Miscue doesn't diminish Holliday's value
Contributions to Cards, '07 playoffs speak to star's worth
ST. LOUIS -- As manager Tony La Russa walked out of his team's clubhouse and to the interview room at Busch Stadium on Friday afternoon, he passed a television showing highlights from the 2007 National League West play-in game. It was a valuable reminder, not that La Russa needed it.
Matt Holliday's misplay in left field in Thursday's 3-2 Game 2 loss to the Dodgers in the National League Division Series led nearly every highlight reel from that game. But it wasn't the only point at which the Cardinals stumbled, it wasn't the only time the Cardinals could have salted the game away, and it wasn't any kind of full reflection on Holliday the ballplayer.
As recently as two years ago, Holliday was a hero in that play-in game, and he had a big postseason as the Rockies rolled to their first World Series berth. Moreover, as recently as earlier in Game 2, it was Holliday who cranked a solo homer that put the Redbirds ahead of Clayton Kershaw and the Dodgers.
"I hope that when Matt gets introduced and when he comes to the plate for the first time [on Saturday], our fans give him a long standing ovation," La Russa said on Friday. "And that's what we expect, is our fans are going to be there, and we will not let them down."
Holliday, who explained that he lost James Loney's ninth-inning line drive in the lights on Thursday, didn't speak to reporters during Friday's media availability session, but his teammates spoke for him.
"I'm sure he's fine," said fellow outfielder Ryan Ludwick. "I talked to him a little bit about it yesterday after the game. Those types of things happen. Sometimes the ball gets in the lights, sometimes it gets in the sun, and no matter what you do, no matter how you try to get it out, you can't get it out. It was an unfortunate scenario, but it all gets back to, 'That's baseball.' It's a game of inches. It's a game of close breaks, and we had a couple of close breaks that didn't go our way. But we're still fighting."
Holliday has been kept mostly quiet in the Division Series so far, going 2-for-8 and having some difficulty with runners in scoring position. But it looked briefly as though his solo homer on Thursday might have been enough for starter Adam Wainwright, who pitched brilliantly. Instead, he was the face of the defeat, fairly or not.
Still, had the Cardinals added on more runs when they had plenty of chances, it might not have come down to a single run. If closer Ryan Franklin had been able to shut the door after the error -- he still had two outs and a one-run lead after the play -- Holliday's mistake might have been an amusing aside rather than a heartbreaking gaffe.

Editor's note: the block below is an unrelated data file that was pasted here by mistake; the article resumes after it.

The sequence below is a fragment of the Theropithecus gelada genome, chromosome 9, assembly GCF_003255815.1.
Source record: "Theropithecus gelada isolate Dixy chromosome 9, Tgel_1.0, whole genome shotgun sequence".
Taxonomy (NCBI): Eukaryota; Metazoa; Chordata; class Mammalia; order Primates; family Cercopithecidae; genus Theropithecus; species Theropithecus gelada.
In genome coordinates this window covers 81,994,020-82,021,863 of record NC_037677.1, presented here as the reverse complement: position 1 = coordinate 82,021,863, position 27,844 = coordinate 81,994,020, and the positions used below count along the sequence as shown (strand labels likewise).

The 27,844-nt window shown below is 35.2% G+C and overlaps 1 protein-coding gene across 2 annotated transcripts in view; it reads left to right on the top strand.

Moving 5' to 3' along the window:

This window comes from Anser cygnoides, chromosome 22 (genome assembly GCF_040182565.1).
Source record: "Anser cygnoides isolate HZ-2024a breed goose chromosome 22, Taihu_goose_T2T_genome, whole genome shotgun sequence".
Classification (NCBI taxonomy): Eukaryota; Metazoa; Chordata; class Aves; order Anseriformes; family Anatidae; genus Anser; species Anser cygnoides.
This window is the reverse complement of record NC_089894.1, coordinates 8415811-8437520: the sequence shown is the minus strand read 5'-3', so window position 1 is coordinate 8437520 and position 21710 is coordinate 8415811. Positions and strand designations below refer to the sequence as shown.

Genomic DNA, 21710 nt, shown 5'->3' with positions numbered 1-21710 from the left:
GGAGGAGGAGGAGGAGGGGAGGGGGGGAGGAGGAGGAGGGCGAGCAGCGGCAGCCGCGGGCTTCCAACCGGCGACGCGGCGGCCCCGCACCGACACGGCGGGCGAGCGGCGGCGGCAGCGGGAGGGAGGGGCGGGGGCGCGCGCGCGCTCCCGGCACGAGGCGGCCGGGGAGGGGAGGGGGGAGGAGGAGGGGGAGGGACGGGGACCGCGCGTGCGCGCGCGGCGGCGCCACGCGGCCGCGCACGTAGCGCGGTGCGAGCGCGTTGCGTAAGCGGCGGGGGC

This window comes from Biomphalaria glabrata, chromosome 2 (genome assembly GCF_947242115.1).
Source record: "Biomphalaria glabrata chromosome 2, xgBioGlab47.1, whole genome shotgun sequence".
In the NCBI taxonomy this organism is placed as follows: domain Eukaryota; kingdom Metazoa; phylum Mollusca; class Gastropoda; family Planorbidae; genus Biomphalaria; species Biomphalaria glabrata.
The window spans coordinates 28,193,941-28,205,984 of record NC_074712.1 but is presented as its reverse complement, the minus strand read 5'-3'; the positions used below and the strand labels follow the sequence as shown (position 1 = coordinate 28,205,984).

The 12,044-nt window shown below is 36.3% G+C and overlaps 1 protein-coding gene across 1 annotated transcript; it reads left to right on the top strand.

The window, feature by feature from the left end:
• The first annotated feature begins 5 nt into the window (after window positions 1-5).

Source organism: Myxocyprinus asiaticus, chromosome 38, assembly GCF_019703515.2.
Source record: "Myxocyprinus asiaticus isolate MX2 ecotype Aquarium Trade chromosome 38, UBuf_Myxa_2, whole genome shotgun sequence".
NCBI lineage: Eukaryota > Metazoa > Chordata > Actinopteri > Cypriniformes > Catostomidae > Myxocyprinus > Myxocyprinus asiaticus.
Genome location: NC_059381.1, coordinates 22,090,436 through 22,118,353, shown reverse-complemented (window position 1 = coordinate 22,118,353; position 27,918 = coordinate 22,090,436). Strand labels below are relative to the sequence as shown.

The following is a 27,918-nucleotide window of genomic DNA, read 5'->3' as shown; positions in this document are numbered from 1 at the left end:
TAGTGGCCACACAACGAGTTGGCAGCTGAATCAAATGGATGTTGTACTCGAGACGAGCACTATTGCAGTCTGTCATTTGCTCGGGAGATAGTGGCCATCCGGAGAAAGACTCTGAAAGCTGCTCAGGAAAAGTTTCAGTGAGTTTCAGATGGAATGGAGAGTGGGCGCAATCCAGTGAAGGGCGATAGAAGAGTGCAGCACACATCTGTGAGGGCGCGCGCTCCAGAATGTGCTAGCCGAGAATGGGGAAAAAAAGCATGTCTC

Holliday was having little of that on Thursday, though. He put the loss squarely on his own head.
"We're not talking about any of that if I catch the ball," he said.
Wainwright, who would have been the winning pitcher if the Cardinals had closed the game out on Thursday, took an unusual tack to defend his teammate on Thursday. Wainwright pointed to the white towels waved by Dodgers fans as an explanation for why Holliday didn't catch the ball. That wasn't Holliday's explanation -- he said it had more to do with the lights.
La Russa reacted to Wainwright's suggestion with a mixture of amusement and admiration, but didn't take it all that seriously.
"I thought that was a case of a really high-quality, first-class teammate trying to cut his left fielder a break," La Russa said. "I mean, nothing is worse than basketball where they have white towels behind the basket. That wasn't the problem. ... I'll guarantee you if white towels were distracting, we'd have white towels, we'd have white flags and do everything we can to distract the opponent. They have them all over. That's not the reason."
La Russa looks forward to writing Holliday's name in the lineup once again on Saturday, and it's likely that the outfielder will get more chances to produce. The Dodgers have consistently walked Albert Pujols when there's any sort of opportunity for Pujols to do damage. That's bringing up Holliday in RBI situations.
So he may have a chance to start turning perceptions around very soon. At least, some perceptions. In some quarters, he's still viewed the same as he ever was.
"I've forgotten about it already," Franklin said.
Matthew Leach is a reporter for MLB.com. This story was not subject to the approval of Major League Baseball or its clubs.